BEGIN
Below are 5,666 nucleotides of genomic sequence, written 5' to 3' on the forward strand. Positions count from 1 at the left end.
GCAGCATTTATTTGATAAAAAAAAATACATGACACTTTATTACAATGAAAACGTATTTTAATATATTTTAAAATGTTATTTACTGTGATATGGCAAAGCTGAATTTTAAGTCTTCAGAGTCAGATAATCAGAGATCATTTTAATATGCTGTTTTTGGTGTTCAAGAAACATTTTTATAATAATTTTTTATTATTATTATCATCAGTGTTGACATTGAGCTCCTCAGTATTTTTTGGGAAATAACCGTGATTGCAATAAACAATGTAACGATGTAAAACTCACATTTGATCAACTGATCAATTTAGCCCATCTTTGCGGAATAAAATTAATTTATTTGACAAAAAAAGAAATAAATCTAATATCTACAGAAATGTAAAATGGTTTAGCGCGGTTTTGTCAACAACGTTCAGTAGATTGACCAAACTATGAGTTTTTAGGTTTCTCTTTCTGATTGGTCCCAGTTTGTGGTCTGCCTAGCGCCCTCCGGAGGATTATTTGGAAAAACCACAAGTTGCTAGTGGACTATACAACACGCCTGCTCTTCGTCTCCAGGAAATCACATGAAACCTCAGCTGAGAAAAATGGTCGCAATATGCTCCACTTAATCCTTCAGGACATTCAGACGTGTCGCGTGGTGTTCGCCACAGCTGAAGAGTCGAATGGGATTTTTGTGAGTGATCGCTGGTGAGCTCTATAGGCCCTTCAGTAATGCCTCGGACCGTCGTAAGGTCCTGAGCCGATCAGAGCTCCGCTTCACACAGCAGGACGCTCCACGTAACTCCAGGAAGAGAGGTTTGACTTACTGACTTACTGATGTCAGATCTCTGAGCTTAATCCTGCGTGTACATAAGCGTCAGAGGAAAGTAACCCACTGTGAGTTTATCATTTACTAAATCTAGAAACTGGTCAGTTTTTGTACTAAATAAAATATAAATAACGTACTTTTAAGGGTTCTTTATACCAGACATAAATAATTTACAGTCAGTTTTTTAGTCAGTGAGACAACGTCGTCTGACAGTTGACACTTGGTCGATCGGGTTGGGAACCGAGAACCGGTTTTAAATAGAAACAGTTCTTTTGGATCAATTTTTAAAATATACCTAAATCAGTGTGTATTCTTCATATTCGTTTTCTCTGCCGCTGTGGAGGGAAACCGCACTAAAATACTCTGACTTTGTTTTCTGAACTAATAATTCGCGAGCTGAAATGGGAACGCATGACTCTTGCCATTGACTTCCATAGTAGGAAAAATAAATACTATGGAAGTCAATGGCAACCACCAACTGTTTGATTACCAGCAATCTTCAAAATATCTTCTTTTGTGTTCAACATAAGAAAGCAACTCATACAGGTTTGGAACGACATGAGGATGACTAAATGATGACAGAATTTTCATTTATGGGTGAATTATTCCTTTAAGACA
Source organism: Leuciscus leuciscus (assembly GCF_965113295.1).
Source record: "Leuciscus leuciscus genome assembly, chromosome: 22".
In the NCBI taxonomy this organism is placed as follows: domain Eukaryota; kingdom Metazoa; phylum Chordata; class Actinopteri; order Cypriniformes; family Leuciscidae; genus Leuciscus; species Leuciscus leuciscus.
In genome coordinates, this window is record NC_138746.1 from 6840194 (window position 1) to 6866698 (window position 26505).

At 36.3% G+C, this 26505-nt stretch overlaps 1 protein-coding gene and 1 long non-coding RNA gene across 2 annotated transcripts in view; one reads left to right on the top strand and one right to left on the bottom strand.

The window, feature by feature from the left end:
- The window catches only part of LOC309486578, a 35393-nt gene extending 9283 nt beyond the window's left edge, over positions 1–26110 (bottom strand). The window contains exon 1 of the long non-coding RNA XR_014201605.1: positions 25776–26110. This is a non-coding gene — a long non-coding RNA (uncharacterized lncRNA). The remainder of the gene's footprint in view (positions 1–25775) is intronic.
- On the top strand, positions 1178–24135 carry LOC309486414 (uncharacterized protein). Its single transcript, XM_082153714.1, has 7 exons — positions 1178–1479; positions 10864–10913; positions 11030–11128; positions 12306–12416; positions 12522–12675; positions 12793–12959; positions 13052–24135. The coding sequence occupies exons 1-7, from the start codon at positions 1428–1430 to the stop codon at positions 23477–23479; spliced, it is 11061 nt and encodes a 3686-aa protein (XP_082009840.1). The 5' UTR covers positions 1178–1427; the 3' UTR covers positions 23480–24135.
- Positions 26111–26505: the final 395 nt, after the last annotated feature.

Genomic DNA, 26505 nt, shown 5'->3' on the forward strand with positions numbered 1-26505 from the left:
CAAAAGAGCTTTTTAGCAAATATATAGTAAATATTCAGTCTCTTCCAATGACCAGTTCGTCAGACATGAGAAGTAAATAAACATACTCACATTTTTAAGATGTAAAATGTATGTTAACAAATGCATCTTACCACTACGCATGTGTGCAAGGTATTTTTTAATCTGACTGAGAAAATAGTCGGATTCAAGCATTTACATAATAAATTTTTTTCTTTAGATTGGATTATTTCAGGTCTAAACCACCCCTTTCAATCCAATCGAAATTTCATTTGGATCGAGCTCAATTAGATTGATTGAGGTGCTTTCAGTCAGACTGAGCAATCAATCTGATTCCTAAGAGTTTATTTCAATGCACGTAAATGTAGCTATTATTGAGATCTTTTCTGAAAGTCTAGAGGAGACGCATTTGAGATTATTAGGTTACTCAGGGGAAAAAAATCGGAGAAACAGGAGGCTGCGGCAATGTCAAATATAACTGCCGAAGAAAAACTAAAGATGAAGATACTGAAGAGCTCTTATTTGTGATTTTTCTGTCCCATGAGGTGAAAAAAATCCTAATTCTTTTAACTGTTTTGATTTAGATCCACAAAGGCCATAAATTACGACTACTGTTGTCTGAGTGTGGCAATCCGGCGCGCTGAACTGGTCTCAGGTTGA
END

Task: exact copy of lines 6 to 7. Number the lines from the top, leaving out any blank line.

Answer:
In genome coordinates, this window is record NC_138746.1 from 6840194 (window position 1) to 6866698 (window position 26505).

At 36.3% G+C, this 26505-nt stretch overlaps 1 protein-coding gene and 1 long non-coding RNA gene across 2 annotated transcripts in view; one reads left to right on the top strand and one right to left on the bottom strand.